The problem, the "crisis," has more to do with the difficulty of unwinding the securitized mortgages that were sliced and diced. But you know where they reside? In the big insurers. Have you noticed their stock-price movements? If you were to force them to recognize a big decline in the value of their portfolios, they, too, could come to the stock market for more equity, because the buyers made a great deal of money on almost all of the tranches of debt and stock that were issued.
So now you have ready buyers of the loan defaults, outfits like Boston Properties and Federal Realty (I could also argue that the apartment complex REITs have had similar success, but they are levered to the stabilization in housing prices, so they are in much less trouble at this phase of the economy), and you have the securitized portfolios in safer hands that do not need to dump them, outfits like
Hence, the question is, WHERE IS THE CRISIS GOING TO COME FROM? I am not oblivious to the problems that can come from individual projects that were bought during the 2006-2007 period, like the ill-fated Stuyvesant deal in New York. There are plenty of Macklowe's out there, particularly those who bought Zell properties at the high. But they, again, can be dealt with by outfits like Boston Properties buying them?
The simple truth is that the "crisis" is really about transferring properties from one outfit to another at a lower price. It is NOT about $7 trillion in sliced and diced residential mortgages, often with second liens on them and, more importantly, deeply inflated by fraud and further complicated the valuations. These are big, one-time pieces of recognizable real estate, many of them trophy properties for which over-extended people paid too much.
Put simply, the sheer volume of the number of homes and the complexity of the securities has created the crisis in residential real estate. The commercial properties are not in great volume and the complexity of the securities is not so difficult, although I do not want to minimize them. The Treasury Department is trying to rewrite tax laws to make any redo of mortgages more advantageous and you do not have the tedious foreclosure process that has stretched this moment out in time.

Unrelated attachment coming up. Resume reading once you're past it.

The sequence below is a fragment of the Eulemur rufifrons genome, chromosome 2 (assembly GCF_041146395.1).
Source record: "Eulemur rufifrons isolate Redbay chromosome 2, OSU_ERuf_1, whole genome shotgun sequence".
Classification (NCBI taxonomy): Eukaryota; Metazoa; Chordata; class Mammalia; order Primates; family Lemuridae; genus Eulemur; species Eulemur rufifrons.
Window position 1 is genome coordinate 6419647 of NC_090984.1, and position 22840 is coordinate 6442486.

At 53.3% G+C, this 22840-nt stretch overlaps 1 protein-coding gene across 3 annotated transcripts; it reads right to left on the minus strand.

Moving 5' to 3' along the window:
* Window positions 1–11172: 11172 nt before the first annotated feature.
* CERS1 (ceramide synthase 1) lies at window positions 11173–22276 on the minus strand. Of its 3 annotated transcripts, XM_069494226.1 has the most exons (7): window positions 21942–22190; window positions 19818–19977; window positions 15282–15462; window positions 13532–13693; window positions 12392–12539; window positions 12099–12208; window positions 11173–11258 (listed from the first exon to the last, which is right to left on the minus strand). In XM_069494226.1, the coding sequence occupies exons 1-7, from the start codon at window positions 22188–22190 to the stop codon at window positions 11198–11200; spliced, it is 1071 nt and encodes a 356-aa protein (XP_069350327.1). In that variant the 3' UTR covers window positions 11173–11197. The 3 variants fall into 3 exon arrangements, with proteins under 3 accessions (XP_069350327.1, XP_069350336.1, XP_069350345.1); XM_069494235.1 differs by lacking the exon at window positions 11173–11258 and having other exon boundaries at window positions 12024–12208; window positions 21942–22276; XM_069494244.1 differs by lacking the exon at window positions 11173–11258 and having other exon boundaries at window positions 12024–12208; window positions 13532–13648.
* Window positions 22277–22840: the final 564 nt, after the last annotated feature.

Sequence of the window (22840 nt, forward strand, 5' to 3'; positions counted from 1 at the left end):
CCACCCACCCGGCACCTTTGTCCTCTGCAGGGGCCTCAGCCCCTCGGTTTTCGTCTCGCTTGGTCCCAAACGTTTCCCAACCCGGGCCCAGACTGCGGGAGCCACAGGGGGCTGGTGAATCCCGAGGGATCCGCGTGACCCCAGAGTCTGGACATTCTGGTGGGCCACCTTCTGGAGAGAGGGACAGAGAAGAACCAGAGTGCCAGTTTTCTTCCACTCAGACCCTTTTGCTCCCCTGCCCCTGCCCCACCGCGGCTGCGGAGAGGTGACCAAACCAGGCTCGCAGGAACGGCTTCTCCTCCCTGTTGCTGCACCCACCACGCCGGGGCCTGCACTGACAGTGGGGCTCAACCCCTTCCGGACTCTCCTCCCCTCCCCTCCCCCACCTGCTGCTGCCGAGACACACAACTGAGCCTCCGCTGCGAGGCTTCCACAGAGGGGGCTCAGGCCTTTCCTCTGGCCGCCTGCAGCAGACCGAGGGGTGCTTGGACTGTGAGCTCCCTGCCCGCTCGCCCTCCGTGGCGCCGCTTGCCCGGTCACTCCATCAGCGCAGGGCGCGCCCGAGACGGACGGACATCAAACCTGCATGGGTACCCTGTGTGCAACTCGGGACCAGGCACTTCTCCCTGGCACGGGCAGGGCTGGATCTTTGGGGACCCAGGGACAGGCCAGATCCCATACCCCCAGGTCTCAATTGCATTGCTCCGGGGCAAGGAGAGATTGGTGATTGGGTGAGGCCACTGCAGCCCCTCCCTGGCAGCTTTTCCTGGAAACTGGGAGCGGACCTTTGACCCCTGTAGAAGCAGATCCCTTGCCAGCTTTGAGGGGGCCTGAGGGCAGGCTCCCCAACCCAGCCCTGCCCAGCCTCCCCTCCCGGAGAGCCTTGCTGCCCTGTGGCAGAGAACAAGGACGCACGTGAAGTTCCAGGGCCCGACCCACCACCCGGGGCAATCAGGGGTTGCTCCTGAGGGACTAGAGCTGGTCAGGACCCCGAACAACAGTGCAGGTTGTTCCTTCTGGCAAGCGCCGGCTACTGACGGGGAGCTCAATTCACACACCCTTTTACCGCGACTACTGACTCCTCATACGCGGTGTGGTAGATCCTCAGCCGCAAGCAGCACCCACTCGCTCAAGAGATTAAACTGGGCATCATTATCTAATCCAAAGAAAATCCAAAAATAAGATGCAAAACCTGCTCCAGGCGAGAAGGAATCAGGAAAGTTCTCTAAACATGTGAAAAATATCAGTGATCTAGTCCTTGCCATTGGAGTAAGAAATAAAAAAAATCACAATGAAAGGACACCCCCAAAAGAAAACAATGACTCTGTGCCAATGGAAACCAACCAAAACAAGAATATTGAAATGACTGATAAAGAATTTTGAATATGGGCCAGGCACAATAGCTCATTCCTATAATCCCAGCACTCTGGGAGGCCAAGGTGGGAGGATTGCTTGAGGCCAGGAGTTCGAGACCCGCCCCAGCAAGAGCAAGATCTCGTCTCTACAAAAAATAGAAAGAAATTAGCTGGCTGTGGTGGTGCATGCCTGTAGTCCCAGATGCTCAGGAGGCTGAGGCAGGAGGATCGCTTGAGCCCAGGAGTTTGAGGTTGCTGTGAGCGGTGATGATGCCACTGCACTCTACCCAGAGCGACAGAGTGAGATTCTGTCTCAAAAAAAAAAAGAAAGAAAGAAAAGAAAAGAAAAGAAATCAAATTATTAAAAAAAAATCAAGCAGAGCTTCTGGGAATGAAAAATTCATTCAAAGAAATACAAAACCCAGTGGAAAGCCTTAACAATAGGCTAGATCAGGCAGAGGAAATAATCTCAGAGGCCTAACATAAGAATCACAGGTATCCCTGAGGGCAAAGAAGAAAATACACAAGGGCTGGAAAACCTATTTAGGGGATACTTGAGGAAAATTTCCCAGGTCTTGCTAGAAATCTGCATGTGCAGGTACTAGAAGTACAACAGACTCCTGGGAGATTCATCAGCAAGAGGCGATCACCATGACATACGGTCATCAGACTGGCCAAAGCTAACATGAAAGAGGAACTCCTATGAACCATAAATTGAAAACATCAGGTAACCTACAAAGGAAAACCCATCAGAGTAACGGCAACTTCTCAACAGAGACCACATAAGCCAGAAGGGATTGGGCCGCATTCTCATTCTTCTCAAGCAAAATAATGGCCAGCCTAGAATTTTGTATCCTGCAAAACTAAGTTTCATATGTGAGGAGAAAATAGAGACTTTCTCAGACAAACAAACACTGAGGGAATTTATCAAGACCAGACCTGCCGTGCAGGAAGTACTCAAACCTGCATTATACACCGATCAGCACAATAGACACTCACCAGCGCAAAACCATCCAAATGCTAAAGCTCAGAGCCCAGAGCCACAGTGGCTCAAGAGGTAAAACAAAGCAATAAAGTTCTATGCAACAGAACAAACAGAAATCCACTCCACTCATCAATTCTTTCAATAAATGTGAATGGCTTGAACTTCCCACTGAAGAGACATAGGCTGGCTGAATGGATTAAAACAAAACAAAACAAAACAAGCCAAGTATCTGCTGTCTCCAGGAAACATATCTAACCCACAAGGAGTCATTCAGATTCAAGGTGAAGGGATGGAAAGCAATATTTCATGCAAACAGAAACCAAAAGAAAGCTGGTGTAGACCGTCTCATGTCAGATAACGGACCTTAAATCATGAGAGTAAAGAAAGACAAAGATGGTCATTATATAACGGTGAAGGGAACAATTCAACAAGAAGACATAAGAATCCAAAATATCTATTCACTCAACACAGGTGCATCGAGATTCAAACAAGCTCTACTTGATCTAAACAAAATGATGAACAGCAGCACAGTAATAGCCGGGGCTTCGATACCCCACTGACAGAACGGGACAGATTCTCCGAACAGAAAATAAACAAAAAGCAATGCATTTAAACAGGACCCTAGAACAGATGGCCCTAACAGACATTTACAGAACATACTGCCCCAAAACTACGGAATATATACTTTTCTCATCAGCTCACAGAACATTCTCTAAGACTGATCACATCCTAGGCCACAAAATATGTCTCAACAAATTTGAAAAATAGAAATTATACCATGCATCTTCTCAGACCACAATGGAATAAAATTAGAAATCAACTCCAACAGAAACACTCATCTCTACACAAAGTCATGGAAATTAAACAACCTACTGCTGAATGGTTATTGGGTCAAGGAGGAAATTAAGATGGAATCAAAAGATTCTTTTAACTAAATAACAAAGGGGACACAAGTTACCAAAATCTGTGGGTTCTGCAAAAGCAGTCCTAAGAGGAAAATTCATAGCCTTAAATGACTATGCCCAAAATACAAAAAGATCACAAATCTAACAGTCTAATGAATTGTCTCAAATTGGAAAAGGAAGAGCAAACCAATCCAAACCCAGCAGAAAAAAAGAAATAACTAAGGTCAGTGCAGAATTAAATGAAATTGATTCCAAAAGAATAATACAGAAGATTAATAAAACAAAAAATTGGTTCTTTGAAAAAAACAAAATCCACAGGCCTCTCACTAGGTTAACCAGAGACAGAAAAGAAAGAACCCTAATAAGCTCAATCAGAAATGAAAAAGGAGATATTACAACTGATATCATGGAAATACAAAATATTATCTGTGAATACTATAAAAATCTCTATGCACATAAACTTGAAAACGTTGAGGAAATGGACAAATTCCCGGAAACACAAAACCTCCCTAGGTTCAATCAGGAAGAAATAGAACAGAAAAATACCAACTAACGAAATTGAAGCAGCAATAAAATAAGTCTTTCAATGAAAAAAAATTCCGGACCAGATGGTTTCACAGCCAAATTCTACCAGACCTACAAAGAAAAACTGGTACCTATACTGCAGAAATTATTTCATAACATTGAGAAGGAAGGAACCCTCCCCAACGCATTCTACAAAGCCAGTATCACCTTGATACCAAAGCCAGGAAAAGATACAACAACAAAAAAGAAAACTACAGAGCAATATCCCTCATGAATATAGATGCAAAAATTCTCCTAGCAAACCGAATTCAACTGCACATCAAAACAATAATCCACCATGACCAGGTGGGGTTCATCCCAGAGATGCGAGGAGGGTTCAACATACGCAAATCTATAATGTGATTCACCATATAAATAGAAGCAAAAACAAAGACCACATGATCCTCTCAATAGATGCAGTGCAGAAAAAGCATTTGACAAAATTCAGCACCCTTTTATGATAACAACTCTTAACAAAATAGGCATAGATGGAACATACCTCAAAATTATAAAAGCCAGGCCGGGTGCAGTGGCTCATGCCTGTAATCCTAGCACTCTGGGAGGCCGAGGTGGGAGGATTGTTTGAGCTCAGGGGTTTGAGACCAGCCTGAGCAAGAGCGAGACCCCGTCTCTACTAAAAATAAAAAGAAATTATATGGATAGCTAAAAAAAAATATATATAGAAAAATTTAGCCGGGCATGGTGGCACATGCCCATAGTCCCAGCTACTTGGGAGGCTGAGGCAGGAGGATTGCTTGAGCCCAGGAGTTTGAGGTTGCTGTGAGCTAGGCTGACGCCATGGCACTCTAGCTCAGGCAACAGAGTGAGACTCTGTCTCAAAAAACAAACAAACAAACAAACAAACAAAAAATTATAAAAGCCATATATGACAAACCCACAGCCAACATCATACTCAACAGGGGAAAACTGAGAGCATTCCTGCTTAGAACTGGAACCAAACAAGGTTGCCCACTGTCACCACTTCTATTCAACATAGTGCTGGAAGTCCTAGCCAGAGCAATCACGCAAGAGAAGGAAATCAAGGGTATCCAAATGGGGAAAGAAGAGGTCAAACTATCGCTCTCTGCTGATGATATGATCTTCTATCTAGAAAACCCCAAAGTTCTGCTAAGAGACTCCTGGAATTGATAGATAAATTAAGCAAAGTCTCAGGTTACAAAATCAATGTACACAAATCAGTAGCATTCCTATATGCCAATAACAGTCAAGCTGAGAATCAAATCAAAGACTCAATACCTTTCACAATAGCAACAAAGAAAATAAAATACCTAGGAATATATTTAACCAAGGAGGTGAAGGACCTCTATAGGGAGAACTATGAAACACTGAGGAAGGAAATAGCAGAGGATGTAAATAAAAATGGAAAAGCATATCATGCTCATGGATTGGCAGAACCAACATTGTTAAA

Of course, there is one cohort that will be and is currently being damaged: the community banks. We see some community banks that are levered to commercial properties closed every weekend. But they are being closed in a methodical manner that has not put the "system" in crisis. In fact, the buyers of the banks have done quite well, as witnessed by
great article about that on our flagship site), or
, or, most recently,
The commercial real-estate crisis? Just a good talking point that doesn't hold up under scrutiny. In fact, my conclusion of this exercise is simple: Buy the
iShares Dow Jones U.S. Real Estate ETF
. It might be the best bargain among all of the ETFs I follow.
At the time of publication, Cramer held no positions in the stocks mentioned.
Recognize the Ludicrous Pattern
Posted at 12:04 p.m. EST, Nov. 12, 2009
Here's the pattern: We get shelled by oil. It drops to $76-$77, all energy goes down, and it takes everything else with it. Today some of tech is spared because of
Then, in the following couple of days, oil stabilizes (but not after it hurts the oils again), rallies, and everything goes with it.
That's what's been occurring. I don't know why it is any different. In this moment in time, it is often best to buy the most hammered natural gas stocks because they come back fast. The best value is
, but it simply isn't down enough.
would make sense below $60, which is still a ways from here.
Of the integrated plays, I like
, but it is not down enough. Drillers:
, but this traded below $18 last time oil got hit, and I would wait for that.
Otherwise, this is business as usual for most stocks off oil. It's ludicrous because if the market made sense, you could buy retail and restaurants off the lower oil price, but that's been a failed strategy so far, so I am not going there.
The reaction to
is typical of the instant moronic reaction I see. When the company reported at 7:02 a.m. EST, the stock was promptly hit as misinformed people focused on a small miss in revenue vs. a great upside in earnings and estimates. I couldn't believe it, but that's par for the course for the quick-draw people.
At the time of publication, Cramer was long BP and WFT.